UBRR0L=pgm_read_byte(&(bauds[4]));
            WaitVsync(1);
        }
    }
    return result;
}
I do have a question about double speed though. So according to this comment in the uzenet demo:

Code: Select all

	//initialize UART0 
	UBRR0H=0;	

	//http://wormfood.net/avrbaudcalc.php
	//This is for single speed mode. Double the
	//values for UART double speed mode.
	//Baud  UBRR0L	Error%
	//9600	185		0.2
	//14400	123		0.2
	//19200	92		0.2
	//28800	61		0.2
	//38400	46		0.8
	//57600	30		0.2
	//76800	22		1.3
//115200	15		3.0
You have to double these values for double speed. I did that for baud rates 14400 - 115200 in my code above as you can see and it works perfectly. however, the value for 9600 can't be doubled without an 8 bit overflow. Do we then just set the UBRR0H value with the overflow? My testing seems to suggest this doesn't work but perhaps my c addressing is just rubbish. I am covered for all other baud rates though.

EDIT: Yup, got my c addressing wrong as I suspected :mrgreen: I was incrementing by two bytes instead of one to get the high byte from my array values. I needed to cast to an 8 bit pointer first. Fixed code is below with correct handling of high and low bytes and support for 9600 baud rate. Sorry for the long message!

Code: Select all

const u16 bauds[] PROGMEM = {370,246,184,92,60,44,30};
int initWifi(){
    s8 i = 0;
    int result;
    UCSR0A=(1<<U2X0); // double speed mode
    UCSR0C=(1<<UCSZ01)+(1<<UCSZ00)+(0<<USBS0); //8-bit frame, no parity, 1 stop bit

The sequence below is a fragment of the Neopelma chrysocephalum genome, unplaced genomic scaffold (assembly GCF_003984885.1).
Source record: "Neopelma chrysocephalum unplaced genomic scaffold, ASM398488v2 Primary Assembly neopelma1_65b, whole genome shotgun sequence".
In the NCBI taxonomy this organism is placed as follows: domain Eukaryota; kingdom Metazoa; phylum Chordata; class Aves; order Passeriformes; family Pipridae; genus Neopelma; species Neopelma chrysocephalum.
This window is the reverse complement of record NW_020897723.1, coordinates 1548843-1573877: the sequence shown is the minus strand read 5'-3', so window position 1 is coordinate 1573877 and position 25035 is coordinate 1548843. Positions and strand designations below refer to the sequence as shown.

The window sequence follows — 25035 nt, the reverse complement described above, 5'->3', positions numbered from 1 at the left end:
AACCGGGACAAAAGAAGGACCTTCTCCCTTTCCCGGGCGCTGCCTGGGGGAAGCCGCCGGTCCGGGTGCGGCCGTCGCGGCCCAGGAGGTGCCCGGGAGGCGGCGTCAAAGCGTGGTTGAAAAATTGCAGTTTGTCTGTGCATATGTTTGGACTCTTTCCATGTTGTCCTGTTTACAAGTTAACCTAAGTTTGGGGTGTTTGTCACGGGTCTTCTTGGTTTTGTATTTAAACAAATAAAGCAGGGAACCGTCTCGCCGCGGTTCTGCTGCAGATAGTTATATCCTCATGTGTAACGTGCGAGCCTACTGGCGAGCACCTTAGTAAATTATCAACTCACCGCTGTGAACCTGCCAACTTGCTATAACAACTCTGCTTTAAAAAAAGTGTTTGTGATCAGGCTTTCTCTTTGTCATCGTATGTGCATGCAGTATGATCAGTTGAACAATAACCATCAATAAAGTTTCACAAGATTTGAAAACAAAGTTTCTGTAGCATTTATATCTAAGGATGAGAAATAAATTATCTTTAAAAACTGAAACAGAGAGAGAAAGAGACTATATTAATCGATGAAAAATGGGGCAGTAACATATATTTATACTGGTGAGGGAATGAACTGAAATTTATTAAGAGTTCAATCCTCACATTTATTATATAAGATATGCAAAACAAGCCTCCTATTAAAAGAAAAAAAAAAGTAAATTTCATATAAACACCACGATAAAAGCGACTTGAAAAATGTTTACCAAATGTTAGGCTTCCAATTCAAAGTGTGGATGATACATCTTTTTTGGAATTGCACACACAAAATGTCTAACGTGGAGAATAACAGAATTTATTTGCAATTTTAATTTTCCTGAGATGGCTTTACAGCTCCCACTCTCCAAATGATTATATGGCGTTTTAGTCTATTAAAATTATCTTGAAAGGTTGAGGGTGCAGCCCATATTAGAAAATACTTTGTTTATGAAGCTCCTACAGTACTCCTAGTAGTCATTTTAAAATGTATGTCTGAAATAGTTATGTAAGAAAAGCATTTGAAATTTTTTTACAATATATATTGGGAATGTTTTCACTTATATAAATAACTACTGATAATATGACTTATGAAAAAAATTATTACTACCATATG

UCSR0B=(1<<RXEN0)+(1<<TXEN0); //Enable UART TX & RX
    do {
        UBRR0L=pgm_read_byte(((u8*) &(bauds[i % 7])));
        UBRR0H=pgm_read_byte(((u8*) &(bauds[i % 7]))+1);
        WaitVsync(1);
        result = wifiSendCommandAndWait(PSTR("AT\r\n"),PSTR("OK\r\n"), 30);
        i++;
    } while ((result != WIFI_OK) && (i < 14));
    if (result == WIFI_OK) {
        result = wifiSendCommandAndWait(PSTR("AT+UART_CUR=9600,8,1,0,0\r\n"),PSTR("OK\r\n"), 2*60);
        if (result == WIFI_OK) {
            UBRR0L=pgm_read_byte(((u8*) &(bauds[0])));
            UBRR0H=pgm_read_byte(((u8*) &(bauds[0]))+1);
            WaitVsync(1);
        }
    }
    return result;
}

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D3thAdd3r
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Re: Uzenet

Post by D3thAdd3r » Thu Aug 30, 2018 11:25 pm

Sweet, you are armed to start networking then! :mrgreen:

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uze6666
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Re: Uzenet

Post by uze6666 » Fri Sep 07, 2018 5:05 am

I decided to bite the bullet and try updating the firmware directly via the UART port. I'm suprised that it was relatively easy in the end. You need a FTDI232 USB-to-serial cable and use their tool. So I installed the latest and greatest AT firmware (1.7.0) and god this thing improved since the last time I used it! There's a lot more functions and it overall feels much more responsive and polished. The things that most got my attention are:
  • AT+CIPMODE: UART-Wi-Fi passthrough mode. Once enabled it directly sends the bytes you push on the TX line directly to a TCP/UDP adress:port (and receives the bytes the same way). Then send +++ to get back to normal mode. I have to make some tests for latency but that seems *the* thing for multiplayer games. So much simpler! :D
  • AT+CIPRECVMODE: Set TCP Receive Mode. Finally a mode that the ESP8266 buffers what it receives and the client asks for arbitrarily sized chunks at its own pace!

Latest AT instruction set: https://www.espressif.com/sites/default ... et__EN.pdf

Here's all the latest docs (There's so many now!)
https://www.espressif.com/en/support/do ... d%5B%5D=14
And binaries
https://www.espressif.com/en/products/h ... /resources

I'll write up something on the wiki for the firmware update procedure.

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L4rry